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Theodore RooseveltPreacher of Righteousness$
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Joshua David Hawley

Print publication date: 2008

Print ISBN-13: 9780300120103

Published to Yale Scholarship Online: October 2013

DOI: 10.12987/yale/9780300120103.001.0001

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A Prophet's Return

A Prophet's Return

Chapter:
(p.190) 10 A Prophet's Return
Source:
Theodore Roosevelt
Author(s):

Joshua David Hawley

Publisher:
Yale University Press
DOI:10.12987/yale/9780300120103.003.0010

In the spring of 1910, Theodore Roosevelt returned to America from a year-long overseas sojourn. He received an invitation to speak at the dedication of the John Brown Memorial Park in Osawatomie, Kansas. Upon his return, Roosevelt found that the Republican Party was beset with intellectual strife and personal recriminations. William Howard Taft and the progressive insurgents were at odds, primarily over tariff reform—a knotty issue that Roosevelt had deliberately refused to address over his seven years in office. Roosevelt was planning to make himself the leader of the Republican insurgents and to unite the party by endorsing Taft. He wanted to portray himself as the party's indispensable man and perhaps run as a presidential candidate in 1916. As Roosevelt preached his new nationalism through the autumn of 1910, another would-be progressive leader tested a reform synthesis of his own: the Democrat Woodrow Wilson, who believed that the former president had mistaken the true promise of progressivism.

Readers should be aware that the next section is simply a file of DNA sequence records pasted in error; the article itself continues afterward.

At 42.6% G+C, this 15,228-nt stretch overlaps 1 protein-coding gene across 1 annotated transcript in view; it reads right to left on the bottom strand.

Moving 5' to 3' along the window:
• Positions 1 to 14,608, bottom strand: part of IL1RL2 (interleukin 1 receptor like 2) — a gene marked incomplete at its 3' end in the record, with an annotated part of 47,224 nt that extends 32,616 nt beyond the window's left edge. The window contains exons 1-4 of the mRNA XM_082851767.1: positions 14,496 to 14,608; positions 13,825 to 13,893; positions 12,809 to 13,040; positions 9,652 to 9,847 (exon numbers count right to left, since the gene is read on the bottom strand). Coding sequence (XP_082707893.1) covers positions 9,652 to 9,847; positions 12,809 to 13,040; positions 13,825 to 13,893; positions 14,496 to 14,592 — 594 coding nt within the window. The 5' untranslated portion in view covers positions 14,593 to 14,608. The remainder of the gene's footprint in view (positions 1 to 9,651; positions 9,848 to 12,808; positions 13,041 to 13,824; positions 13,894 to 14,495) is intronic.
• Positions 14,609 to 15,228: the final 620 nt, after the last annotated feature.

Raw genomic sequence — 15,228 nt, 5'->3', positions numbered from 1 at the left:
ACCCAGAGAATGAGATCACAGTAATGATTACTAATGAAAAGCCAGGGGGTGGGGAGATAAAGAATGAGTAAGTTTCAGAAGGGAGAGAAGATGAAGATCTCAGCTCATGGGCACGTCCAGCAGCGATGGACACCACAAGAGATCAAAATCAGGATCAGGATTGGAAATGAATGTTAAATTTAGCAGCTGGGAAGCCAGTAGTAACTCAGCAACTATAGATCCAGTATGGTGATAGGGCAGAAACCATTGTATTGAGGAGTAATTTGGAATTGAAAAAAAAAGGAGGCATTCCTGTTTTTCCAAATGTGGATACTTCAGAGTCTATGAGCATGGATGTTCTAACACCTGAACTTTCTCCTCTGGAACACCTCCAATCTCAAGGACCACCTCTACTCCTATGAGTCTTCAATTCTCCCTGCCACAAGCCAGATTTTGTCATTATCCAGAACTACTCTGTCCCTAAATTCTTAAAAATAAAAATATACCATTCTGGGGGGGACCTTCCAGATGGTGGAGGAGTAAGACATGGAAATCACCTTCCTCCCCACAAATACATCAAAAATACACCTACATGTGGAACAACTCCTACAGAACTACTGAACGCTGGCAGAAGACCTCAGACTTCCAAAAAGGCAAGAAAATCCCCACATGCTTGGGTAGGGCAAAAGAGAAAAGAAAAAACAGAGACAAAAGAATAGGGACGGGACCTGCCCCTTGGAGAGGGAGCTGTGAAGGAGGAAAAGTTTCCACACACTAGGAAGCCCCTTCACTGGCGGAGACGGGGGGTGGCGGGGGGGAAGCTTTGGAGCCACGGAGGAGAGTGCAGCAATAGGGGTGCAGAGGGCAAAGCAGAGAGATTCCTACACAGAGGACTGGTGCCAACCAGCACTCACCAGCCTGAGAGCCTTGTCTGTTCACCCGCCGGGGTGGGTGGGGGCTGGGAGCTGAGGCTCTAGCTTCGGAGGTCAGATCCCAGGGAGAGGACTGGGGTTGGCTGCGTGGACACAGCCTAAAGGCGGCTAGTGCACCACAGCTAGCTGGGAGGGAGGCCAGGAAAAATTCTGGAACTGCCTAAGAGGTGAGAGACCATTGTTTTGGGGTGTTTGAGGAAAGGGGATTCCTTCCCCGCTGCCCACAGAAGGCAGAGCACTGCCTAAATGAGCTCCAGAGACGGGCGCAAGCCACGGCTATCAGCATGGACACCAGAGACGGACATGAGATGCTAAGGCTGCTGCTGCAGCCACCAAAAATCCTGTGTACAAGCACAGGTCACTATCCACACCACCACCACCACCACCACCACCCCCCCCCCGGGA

Keywords:   tariff, Theodore Roosevelt, Osawatomie, Kansas, Republican Party, William Howard Taft, reform, nationalism, Woodrow Wilson, progressivism

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